Bonds Are Getting More Interest

One of the most important questions for investors is whether interest rates will remain low. Persistent paltry yields still aren’t fully explained. Inflexible investment mandates affecting trillions of dollars are a partial explanation. For example, the equity risk premium favors stocks sufficiently that it’s possible to replace a ten-year government bond with as little as 20% of the money reallocated to stocks and 80% in cash (see Stocks Are Still A Better Bet Than Bonds).

The resulting barbell has a very high likelihood of delivering the same return or better than bonds, but conservative assumptions still fall short of a guaranteed outcome. Even though low yields should induce investors to allocate more to stocks, pension funds, central banks and others with rigid fixed income mandates continue to hold vast amounts of bonds with derisory yields.

Related to this is the continued drop in real yields. It’s a phenomenon that’s lasted several decades. The series below shows real yields on the average of U.S. government inflation-indexed bonds (TIPS) for over twenty years.

The decline in real yields led the FOMC to change how they implement monetary policy. A couple of weeks ago Federal Reserve Vice-Chairman Richard Clarida explained that the decline in real rates had also led FOMC members to steadily revise their forecast equilibrium policy rate lower. It’s fallen from 4.25% in 2012 to just 2.5% now. Even at that level, given the FOMC’s 2% inflation target it implies a neutral real policy rate of +0.5%, whereas long term TIPS yields are negative. That means that the FOMC may eventually revise their neutral policy rate lower still.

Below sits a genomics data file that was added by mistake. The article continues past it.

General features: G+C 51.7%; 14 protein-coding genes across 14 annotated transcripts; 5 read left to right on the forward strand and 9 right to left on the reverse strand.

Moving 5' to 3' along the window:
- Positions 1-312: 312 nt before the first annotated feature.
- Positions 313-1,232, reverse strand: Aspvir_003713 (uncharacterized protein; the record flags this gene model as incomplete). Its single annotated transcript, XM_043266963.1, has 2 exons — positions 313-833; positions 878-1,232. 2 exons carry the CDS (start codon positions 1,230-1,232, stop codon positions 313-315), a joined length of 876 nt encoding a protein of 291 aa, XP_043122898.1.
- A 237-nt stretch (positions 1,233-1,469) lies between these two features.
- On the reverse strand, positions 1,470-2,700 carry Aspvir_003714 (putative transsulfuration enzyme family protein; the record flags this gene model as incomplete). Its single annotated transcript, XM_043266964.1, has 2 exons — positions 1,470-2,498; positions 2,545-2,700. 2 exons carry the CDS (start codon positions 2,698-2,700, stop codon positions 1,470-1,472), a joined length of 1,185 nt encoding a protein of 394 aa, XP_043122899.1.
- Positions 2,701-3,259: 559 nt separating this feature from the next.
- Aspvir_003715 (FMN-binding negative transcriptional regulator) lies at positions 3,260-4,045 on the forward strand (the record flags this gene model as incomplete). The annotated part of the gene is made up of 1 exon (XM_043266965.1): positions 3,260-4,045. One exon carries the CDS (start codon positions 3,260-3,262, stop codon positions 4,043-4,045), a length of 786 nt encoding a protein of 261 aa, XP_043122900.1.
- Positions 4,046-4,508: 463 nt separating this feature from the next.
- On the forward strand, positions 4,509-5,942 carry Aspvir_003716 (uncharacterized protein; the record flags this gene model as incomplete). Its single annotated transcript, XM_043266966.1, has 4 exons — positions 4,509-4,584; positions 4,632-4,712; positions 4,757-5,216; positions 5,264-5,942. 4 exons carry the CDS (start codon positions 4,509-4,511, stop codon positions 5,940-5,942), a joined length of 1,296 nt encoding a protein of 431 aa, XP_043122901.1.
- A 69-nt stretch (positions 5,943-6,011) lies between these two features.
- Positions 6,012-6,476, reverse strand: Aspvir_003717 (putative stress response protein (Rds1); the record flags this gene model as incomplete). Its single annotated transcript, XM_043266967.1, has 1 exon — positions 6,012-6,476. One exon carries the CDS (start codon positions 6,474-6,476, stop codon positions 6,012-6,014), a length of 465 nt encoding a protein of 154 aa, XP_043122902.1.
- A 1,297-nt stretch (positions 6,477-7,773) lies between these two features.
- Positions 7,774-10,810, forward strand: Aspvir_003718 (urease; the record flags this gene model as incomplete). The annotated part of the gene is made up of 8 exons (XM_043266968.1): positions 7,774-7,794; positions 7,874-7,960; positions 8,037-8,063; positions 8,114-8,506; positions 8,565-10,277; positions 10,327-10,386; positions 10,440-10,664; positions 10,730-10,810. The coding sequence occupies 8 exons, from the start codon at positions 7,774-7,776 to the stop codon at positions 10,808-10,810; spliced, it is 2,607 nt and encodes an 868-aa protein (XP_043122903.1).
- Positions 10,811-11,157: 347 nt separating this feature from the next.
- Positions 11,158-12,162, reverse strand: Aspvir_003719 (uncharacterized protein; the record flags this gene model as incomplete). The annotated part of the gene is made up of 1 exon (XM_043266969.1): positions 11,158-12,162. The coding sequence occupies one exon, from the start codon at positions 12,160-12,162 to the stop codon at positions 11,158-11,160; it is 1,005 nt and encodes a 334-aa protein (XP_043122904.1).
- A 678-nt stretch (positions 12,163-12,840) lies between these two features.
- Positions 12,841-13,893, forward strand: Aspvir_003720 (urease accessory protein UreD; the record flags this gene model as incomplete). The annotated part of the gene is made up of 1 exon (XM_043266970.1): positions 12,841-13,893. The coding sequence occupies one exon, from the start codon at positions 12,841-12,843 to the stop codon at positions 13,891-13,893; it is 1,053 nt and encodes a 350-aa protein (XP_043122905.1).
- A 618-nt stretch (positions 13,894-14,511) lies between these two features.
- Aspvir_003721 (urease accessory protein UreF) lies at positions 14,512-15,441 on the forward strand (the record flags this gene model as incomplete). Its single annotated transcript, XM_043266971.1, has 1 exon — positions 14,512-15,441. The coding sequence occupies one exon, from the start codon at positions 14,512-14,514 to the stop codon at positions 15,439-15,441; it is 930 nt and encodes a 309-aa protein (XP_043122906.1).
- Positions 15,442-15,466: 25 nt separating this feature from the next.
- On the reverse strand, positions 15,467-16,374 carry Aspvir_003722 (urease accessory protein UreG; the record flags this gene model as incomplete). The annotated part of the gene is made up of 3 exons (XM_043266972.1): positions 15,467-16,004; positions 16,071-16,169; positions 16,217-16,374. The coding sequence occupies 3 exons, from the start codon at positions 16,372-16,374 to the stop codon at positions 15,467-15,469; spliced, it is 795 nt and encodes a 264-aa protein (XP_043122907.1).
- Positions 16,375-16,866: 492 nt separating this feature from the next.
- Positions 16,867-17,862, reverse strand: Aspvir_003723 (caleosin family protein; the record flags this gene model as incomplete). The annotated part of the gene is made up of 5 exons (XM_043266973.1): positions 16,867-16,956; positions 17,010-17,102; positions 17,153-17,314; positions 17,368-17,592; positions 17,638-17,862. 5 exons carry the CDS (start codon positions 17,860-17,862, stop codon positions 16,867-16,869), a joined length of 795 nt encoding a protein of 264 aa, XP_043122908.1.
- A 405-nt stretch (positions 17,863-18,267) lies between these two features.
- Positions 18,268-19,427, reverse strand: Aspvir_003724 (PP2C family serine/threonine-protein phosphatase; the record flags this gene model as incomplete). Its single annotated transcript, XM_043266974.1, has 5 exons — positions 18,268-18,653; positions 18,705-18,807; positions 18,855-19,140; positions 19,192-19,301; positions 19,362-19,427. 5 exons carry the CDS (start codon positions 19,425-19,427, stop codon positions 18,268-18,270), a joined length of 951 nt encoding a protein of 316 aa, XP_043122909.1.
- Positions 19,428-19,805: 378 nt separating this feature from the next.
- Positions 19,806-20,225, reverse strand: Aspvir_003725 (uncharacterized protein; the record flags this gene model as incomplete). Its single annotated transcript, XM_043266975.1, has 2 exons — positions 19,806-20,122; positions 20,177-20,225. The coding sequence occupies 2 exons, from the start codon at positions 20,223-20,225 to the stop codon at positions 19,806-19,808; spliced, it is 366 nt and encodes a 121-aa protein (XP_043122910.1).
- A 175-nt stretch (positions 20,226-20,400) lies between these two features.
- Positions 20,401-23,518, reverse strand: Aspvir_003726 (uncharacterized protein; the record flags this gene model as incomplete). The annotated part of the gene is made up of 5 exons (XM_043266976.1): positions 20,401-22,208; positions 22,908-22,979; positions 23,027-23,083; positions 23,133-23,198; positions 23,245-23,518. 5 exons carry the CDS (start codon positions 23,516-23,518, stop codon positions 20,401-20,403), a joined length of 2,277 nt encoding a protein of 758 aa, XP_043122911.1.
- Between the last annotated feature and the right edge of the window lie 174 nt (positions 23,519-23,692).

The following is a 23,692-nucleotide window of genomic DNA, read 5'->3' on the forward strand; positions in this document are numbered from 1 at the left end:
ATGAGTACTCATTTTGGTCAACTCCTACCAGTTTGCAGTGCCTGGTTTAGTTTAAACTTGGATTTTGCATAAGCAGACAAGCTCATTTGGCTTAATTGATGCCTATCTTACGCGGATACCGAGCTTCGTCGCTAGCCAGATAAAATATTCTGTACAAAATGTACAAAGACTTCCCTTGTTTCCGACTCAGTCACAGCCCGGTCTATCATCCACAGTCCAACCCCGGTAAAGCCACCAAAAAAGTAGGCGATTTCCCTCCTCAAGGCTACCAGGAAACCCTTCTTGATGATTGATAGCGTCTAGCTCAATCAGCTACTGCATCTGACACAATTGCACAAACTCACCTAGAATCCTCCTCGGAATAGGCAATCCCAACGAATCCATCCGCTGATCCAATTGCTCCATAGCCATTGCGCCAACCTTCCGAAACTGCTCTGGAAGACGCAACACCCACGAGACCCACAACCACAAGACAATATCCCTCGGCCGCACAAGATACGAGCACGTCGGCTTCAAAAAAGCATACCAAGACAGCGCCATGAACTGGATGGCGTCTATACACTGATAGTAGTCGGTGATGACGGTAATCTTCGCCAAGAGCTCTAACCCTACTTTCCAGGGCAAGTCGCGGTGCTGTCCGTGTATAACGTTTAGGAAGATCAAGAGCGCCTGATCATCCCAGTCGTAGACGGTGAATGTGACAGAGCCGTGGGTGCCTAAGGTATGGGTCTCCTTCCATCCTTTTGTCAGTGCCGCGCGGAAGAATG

The reduced neutral short term rate is why the FOMC is willing to tolerate inflation modestly above 2%. Low rates offer less room to cut during a recession. The FOMC felt this risked inflation remaining below 2%, too close to damaging deflation for them to be comfortable.

Back in the 80s and 90s bond markets were interesting. Fed policy moved with economic cycles. Eurodollar futures could be traded. Since then, interest rates have offered many years of comparative boredom, with the 2008 financial crisis and Covid recession offering a brief respite from the slumber that enveloped fixed income.

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Disclosure: We are invested in all the components of the American Energy Independence Index via the ETF that ...

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